Access to a comfortable bed, a kitchen and a flat screen television – whether you’re traversing an Alpine pass, driving along the coast or cruising down the motorway: Motorhome travel is becoming increasingly popular. The Caravaning Industry Association (CIVD) calculated that in Germany last year, the number of permits for motorhomes increased by a quarter to about 35,000. This trend did not go unnoticed by Capron GmbH, which is based in the city of Neustadt in the Saxony region. The company, which is a member of the Erwin Hymer Group, is growing steadily and offers a range of models from compact vehicles all the way to luxurious family-sized vehicles with six sleeping berths.
The Carado and Sunlight brands of motorhome are sold in over 30 countries, with Europe being the largest market. In the 2017 business year, over 8,500 vehicles have already left the factory. Capron manufactures the models on a 450 meter production line, which is the industry’s largest in Europe. Over 40 vehicles are produced each day in the 37,000 square meter production halls. More than 600 employees work to fulfill their customers’ requests and provide mobility solutions with a personal flair.
Since the very beginning, Capron has placed great value on lean production processes, qualified employees and high flexibility. Since the first vehicle left the production hall in Neustadt in 2006, vacuum handling and clamping technology from Schmalz have played a critical role in the company’s production strategy.
How Vacuum Technology Helps Build a Motorhome
It all started with a clamping system for various steps in the preproduction area. Capron implemented a vertically integrated production strategy and manufactured the wooden interior itself – from the flooring to the wall paneling. A total of about 200 vacuum blocks from Schmalz are used in six machining centers. Some of the components need to be reworked manually before they are ready for installation. Schmalz has the perfect solution for this process: a vacuum clamping table. “It clamps the workpiece securely while giving us unobstructed access to it. We can complete our work without having to reclamp, which would take a lot of time,” says Toni Pietsch, Head of Product Management at Capron.
Capron uses nesting machines to mill shelves, cabinet doors and table tops from large-format wooden boards. A tube lifter Jumbo is used to load these machines. “Our employees value the easy and reliable handling and the ergonomic design of the operating elements,” says Toni Pietsch. Because the employees need to handle workpieces with different sizes and properties, Capron uses a wide range of special suction cups on its lifting devices. As a specialist for system solutions, Schmalz supplied Capron with several highly responsive column-mounted jib cranes, which along with the lifting devices were specially designed for the particular application. The Saxony-based company also relies on Schmalz vacuum technology when installing electrical devices in the motorhomes. A tube lifter JumboErgo, for example, is used to precisely install refrigerators without damaging them.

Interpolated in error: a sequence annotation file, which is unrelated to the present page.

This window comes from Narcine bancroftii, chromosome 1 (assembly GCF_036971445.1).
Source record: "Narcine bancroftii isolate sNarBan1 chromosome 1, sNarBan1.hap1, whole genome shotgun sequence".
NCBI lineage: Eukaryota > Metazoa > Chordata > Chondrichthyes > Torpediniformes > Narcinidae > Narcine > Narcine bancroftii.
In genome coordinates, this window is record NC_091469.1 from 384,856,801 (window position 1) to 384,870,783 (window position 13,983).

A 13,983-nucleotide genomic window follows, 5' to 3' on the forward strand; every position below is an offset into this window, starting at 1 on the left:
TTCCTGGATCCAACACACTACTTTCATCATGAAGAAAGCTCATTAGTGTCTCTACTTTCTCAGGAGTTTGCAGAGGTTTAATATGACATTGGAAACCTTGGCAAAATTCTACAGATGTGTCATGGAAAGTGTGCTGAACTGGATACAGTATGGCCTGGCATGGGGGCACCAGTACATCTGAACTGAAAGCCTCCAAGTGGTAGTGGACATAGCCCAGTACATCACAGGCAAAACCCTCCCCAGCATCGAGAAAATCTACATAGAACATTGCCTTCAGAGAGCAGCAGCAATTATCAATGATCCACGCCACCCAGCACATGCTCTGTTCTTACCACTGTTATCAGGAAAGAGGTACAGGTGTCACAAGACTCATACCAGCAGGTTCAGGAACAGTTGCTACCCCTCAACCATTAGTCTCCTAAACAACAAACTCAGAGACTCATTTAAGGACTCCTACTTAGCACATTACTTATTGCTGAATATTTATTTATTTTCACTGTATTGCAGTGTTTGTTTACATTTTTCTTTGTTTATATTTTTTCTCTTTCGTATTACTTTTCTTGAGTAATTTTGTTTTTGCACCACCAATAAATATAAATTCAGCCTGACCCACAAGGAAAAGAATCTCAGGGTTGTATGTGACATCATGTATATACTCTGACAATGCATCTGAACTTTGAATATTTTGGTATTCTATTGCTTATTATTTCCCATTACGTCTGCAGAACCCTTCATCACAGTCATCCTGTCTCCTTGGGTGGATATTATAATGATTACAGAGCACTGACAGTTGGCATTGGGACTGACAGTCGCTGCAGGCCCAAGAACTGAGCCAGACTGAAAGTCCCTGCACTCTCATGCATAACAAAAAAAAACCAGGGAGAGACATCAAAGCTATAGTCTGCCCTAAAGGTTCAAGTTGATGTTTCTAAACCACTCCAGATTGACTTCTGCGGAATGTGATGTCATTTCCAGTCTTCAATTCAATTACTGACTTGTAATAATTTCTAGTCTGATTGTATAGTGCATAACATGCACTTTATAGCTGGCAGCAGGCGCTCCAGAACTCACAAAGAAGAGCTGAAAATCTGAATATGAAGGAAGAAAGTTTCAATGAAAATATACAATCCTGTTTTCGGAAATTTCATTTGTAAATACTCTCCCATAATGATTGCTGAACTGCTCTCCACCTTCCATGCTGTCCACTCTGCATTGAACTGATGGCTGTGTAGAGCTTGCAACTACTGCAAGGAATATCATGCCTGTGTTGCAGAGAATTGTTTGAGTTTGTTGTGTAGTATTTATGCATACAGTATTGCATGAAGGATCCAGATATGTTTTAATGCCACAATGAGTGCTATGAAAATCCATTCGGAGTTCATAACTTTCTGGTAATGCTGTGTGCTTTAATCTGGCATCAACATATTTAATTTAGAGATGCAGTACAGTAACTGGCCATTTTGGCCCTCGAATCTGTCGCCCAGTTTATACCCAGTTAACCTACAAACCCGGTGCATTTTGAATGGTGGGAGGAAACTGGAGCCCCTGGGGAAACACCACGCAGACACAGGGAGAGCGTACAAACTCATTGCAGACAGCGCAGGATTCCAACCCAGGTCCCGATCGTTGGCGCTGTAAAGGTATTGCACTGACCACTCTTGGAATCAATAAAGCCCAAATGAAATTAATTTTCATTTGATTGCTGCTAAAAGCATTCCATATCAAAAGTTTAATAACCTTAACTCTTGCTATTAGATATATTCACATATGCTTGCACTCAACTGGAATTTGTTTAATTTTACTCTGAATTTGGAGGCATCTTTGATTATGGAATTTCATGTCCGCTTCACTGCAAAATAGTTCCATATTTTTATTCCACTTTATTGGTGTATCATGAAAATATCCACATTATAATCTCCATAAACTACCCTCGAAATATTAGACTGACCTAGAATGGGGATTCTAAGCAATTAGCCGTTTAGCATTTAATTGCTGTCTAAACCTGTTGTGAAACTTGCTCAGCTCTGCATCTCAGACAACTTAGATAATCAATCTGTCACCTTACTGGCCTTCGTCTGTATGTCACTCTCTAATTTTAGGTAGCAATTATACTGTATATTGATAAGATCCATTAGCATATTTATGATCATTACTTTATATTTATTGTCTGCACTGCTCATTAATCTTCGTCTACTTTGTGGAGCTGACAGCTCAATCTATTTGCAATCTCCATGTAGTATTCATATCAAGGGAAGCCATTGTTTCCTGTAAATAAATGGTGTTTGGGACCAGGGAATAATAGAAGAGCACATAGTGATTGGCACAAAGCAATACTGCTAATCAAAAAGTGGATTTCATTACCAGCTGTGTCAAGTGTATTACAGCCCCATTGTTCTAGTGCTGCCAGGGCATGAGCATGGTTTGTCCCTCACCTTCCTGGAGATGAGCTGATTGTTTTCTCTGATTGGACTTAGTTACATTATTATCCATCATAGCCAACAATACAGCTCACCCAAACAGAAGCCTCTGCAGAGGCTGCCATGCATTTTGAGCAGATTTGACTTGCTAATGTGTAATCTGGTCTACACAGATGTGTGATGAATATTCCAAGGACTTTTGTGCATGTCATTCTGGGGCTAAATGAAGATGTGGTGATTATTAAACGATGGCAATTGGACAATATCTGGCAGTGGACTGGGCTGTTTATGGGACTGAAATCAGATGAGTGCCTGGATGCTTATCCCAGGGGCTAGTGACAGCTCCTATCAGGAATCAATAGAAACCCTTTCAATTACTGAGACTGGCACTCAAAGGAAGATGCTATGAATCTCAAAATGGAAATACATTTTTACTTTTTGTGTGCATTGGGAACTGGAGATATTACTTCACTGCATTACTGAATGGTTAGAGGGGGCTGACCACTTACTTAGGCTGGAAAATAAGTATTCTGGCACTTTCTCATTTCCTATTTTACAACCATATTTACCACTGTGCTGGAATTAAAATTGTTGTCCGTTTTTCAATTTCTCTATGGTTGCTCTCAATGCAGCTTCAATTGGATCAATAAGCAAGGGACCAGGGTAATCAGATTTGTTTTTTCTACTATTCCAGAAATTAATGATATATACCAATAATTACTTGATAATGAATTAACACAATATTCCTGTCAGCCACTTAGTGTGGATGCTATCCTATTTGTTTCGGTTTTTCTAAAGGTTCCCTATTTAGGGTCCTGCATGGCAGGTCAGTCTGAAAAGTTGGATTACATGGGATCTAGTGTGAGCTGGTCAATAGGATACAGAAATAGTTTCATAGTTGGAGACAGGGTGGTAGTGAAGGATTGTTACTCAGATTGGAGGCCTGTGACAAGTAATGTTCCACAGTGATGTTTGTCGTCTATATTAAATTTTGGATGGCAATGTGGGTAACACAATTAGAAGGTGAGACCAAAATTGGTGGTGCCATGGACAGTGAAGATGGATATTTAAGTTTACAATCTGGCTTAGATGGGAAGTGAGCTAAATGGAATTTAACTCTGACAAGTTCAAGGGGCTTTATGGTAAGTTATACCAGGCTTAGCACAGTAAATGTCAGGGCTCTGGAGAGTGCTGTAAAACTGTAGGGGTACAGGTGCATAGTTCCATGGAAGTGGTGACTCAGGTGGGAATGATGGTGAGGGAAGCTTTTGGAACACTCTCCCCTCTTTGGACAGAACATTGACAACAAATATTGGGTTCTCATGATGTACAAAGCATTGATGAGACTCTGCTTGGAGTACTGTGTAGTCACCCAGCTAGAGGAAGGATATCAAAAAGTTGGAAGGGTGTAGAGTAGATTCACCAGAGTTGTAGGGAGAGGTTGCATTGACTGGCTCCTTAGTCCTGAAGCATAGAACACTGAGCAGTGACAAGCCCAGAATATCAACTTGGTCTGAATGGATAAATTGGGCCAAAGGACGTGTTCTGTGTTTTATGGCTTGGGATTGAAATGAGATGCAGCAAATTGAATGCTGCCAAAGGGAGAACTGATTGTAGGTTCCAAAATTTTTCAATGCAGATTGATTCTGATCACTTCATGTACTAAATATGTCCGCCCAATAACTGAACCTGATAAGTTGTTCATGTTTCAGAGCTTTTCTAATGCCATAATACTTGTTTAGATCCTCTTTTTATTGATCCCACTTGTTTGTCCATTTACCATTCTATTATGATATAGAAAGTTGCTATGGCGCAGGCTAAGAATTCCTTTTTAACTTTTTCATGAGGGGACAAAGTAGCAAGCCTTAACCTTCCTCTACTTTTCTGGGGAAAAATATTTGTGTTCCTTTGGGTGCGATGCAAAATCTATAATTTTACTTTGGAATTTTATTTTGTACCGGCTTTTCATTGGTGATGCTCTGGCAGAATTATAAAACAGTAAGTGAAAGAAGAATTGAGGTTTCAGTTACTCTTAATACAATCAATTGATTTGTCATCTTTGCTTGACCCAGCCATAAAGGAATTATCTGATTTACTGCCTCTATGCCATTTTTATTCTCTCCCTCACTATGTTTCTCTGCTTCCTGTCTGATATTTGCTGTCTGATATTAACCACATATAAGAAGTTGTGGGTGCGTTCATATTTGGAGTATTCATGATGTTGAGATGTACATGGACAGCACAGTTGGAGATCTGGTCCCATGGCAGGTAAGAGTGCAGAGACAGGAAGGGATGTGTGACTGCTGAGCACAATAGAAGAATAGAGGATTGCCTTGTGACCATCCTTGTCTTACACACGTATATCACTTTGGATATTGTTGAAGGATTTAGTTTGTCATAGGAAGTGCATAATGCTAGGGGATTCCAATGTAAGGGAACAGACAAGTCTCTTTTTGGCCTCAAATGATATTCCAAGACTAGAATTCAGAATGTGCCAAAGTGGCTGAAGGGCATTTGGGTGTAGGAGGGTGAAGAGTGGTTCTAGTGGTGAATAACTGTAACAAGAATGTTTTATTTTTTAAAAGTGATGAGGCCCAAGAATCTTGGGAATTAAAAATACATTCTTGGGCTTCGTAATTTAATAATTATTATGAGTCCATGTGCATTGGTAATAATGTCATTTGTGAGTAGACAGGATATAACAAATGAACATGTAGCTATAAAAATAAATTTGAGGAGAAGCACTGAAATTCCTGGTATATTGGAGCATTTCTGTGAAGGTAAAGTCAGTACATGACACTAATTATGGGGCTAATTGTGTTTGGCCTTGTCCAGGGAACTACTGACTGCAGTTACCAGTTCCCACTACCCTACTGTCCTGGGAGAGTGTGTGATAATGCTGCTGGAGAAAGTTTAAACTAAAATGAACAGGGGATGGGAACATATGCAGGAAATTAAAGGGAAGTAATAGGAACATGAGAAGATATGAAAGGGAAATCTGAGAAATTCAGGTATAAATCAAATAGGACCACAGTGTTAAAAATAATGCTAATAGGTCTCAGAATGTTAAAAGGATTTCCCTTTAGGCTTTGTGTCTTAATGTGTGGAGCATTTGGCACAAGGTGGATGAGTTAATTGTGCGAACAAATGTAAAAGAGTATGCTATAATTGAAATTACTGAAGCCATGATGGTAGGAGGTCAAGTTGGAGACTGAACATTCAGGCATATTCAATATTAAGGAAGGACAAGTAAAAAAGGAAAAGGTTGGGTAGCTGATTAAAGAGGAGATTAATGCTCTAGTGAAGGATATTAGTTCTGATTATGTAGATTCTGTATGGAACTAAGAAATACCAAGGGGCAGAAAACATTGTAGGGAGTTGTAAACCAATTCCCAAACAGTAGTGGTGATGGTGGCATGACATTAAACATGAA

A Simple Solution for Tricky Roof Installation
One of the trickiest handling tasks is lifting the 120 kilogram roofs onto the vehicles and installing them with precision. For this step in the process, Capron uses the vacuum lifting device VacuMaster. It has a seven-meter-long load beam made from sturdy steel, which is equipped with six suction points. Despite the roofs’ enormous size, just one employee is needed on the ground to precisely position the gripper on the component. The employee activates the vacuum with a remote control and then raises the roof by 90 degrees to install the roof lights. After these are installed, the employee again swivels the roof by 90 degrees and positions it precisely on the vehicle. A manual slide valve is used to quickly shut of the vacuum – which is produced by a pump – and release the gripper from the roof. The roof and the side walls then need to be glued and sealed. “Installing the roof places high demands on the handling technology. With the VacuMaster, we can complete the process quickly and reliably. The system also protects our employees’ health,” says Pietsch.
Using vacuum technology along the entire added-value chain has really paid off for Capron. Around 30 Schmalz lifting devices are used in their production area. “This offers significant advantages for our processes. In the past, two employees were needed to transport heavy goods. The lifting devices let us save on personnel, improve the ergonomics of the workstation and handle the goods more quickly,” explains Toni Pietsch, whose goal is to provide technical assistance for as many processes as possible. The components manufactured in the preproduction area are delivered directly to the production line with high reliability, which keeps warehousing costs low. “Vacuum technology ensures that our processes are stable and allows us to achieve the highest quality,” says Toni.
Capron values effective collaboration with its project partners. “Trust and technical consulting are deciding factors. Our collaboration with Schmalz and their Service department has been exemplary,” says Pietsch. Capron sends wearing parts such as vacuum blocks or suction plates directly to Glatten. The Black Forest–based Service department quickly replaces the parts or repairs them, if possible. And as the company searches for further process optimizations, vacuum technology is likely to play an important role. As Toni Pietsch concludes: “We tackle new challenges together, and Schmalz ensures that our solutions are implemented effectively.”